Methamphetamine use causes the salivary glands to dry out. When a person has such severe dry mouth, this causes the mouth’s acids and bacteria to eat away at teeth, which can cause cavities. Those who use meth also tend to binge on sugary drinks and food, obsessively grind their teeth and neglect to brush or floss their teeth for long periods of time. These habits can lead to severe tooth decay, and those who have meth mouth often have stained, rotting or blackened teeth. Meth can also cause blood vessels to die, resulting in additional gum problems.

How Does Alcohol Affect Your Teeth?

For heavy drinkers, mouth sores, tooth decay and gum disease are all likely. Those who have alcohol use disorder are three times as likely to experience permanent tooth loss. Those who drink darker sodas with liquor, red wine or dark beers are more likely to experience staining of the teeth. And like methamphetamine, alcohol has a tendency to dry the mouth, which can reduce the amount of saliva that helps remove bacteria and plaque from teeth. Additionally, alcohol abuse is the second largest risk factor associated with developing oral cancer.

How Do Other Drugs Damage Your Teeth?

It isn’t just alcohol and methamphetamine that damage your teeth. Many other substances can be a detriment to your oral health:

  • Marijuana – Smoking anything, including marijuana, can lead to oral cancer. Marijuana also causes dry mouth, which can be detrimental to your teeth (as we see with meth mouth).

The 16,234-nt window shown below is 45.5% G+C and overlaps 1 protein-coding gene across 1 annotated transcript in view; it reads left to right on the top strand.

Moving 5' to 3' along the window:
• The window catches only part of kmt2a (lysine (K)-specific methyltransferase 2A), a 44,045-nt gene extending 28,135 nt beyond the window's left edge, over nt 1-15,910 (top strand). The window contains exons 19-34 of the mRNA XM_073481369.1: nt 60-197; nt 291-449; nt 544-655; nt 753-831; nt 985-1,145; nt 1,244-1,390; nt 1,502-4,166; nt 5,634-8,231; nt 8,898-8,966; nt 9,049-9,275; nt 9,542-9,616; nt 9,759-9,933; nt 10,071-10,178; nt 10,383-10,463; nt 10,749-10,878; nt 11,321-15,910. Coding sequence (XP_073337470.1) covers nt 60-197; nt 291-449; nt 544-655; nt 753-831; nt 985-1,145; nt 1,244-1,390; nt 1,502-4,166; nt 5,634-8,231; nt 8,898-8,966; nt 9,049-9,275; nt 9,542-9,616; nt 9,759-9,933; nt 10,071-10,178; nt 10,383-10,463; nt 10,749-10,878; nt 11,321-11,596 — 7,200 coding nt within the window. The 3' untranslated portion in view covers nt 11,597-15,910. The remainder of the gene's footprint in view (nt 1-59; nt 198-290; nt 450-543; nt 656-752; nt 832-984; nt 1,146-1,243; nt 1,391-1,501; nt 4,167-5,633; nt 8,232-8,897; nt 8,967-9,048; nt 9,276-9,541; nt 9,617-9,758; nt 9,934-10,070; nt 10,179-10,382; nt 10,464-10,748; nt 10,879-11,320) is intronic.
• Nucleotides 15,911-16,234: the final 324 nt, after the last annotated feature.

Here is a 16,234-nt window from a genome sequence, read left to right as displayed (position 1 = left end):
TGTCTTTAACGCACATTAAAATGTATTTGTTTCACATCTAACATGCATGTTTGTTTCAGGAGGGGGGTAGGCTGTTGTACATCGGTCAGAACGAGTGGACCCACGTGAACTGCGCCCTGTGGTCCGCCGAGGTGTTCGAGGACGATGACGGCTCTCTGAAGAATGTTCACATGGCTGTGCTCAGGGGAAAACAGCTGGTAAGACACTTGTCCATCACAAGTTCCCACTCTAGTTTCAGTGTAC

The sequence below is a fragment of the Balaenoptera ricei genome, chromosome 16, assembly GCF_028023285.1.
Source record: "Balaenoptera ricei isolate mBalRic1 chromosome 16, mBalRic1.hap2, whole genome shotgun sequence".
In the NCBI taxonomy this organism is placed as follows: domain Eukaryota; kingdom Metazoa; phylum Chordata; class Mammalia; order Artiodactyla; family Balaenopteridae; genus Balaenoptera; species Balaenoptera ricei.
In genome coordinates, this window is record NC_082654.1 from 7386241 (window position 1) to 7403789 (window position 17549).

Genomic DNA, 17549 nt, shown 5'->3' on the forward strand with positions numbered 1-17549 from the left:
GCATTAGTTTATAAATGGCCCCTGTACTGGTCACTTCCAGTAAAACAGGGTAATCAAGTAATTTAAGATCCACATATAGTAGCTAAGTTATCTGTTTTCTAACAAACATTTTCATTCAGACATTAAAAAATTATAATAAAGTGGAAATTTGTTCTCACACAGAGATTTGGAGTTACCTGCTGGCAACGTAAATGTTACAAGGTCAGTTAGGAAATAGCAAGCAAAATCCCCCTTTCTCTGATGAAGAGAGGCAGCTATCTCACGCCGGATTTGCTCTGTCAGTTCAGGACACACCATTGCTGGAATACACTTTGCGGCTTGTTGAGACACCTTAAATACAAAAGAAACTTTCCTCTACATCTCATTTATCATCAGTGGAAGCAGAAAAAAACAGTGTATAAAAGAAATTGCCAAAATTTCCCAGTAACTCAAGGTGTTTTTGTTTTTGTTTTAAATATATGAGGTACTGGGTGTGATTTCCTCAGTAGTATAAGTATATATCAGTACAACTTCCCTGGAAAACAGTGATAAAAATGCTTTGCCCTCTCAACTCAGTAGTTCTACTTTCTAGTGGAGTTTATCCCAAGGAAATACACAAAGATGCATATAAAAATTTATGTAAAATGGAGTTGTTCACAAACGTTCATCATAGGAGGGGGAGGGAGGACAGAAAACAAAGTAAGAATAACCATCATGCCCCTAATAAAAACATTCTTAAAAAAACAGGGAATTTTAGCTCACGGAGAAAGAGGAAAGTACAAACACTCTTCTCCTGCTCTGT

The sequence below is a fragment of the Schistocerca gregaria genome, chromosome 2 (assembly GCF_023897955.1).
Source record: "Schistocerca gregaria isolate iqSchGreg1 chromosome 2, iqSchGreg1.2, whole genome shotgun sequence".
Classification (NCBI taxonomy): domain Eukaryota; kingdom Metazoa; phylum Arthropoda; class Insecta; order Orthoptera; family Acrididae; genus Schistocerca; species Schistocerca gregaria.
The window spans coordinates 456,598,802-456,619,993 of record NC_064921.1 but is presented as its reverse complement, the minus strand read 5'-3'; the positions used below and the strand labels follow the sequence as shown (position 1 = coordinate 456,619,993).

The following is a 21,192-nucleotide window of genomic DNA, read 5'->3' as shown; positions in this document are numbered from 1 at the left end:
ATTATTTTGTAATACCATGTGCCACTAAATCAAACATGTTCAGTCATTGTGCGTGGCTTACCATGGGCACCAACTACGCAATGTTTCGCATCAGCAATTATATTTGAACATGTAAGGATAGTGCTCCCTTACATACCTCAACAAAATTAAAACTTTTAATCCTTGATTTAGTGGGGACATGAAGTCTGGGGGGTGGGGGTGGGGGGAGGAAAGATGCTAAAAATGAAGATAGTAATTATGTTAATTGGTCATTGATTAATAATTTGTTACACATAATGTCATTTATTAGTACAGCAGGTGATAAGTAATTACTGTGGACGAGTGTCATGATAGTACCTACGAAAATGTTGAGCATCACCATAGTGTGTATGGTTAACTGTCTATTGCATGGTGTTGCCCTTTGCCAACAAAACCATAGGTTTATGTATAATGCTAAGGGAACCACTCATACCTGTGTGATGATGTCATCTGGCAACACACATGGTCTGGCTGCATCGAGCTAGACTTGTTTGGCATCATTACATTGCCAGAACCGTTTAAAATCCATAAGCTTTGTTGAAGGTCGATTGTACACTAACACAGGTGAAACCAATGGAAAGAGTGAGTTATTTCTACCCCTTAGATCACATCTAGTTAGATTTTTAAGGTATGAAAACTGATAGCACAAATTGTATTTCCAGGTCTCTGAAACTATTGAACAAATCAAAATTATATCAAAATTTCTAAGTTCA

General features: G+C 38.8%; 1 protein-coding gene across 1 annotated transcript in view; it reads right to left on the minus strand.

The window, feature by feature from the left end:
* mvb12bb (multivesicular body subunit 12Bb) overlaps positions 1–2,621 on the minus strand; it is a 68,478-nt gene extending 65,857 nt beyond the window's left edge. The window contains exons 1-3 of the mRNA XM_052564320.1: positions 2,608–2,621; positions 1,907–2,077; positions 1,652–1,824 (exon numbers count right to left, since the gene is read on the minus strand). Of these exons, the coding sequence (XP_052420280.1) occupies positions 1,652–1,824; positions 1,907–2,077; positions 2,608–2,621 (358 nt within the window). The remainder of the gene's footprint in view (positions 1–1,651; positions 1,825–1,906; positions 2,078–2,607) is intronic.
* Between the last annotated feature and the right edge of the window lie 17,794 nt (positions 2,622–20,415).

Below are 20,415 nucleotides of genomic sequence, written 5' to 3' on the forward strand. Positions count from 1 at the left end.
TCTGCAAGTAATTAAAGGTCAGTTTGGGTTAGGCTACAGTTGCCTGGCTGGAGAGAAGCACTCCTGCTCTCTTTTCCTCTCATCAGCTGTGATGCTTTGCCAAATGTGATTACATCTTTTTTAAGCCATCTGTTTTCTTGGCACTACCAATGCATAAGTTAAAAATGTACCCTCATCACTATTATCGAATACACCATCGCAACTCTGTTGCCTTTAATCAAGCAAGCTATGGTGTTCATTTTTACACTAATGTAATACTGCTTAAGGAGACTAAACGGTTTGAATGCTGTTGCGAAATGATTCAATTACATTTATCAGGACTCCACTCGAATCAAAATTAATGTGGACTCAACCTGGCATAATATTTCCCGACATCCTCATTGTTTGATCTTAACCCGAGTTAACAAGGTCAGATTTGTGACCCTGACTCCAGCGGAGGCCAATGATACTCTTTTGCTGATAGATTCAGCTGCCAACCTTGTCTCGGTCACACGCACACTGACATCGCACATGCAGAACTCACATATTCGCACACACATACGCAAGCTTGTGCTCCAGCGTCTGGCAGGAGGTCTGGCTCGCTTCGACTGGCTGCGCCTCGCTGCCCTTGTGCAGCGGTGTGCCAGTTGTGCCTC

• Cocaine – Cocaine is a very acidic substance, and if it comes in contact with the teeth, it can break down the enamel. Many people rub their gums with powdered cocaine, which can cause mouth sores.
  • Opiates and Opioids – Heroin can cause sugar cravings, which can damage the teeth. Opiates can also cause users to grind their teeth, which can cause harm to the jaw.

Other substances can do various damage to oral health as well. For example, amphetamines can cause teeth grinding, aspirin can cause tooth decay and tobacco can lead to oral or throat cancer.

How to Fix Your Teeth After Substance Use

There are numerous options to repair damage done to their teeth due to substance misuse. When you look into the options available to you, it’s best to learn about all the possibilities.

Medical Dental Procedures

Cavity Fillings and Root Canals

Dental fillings are very common, even for those who have not misused substances. Typically, fillings are used to treat cavities or repair cracked teeth. Getting a filling is typically a simple procedure that can be done in one visit to the dentist. There are different types of fillings that are frequently used:


  • Amalgam – silver-colored fillings
  • Gold inlays and onlays – gold-colored fillings
  • Porcelain inlays and onlays – tooth-colored fillings
  • Composite fillings – tooth-colored fillings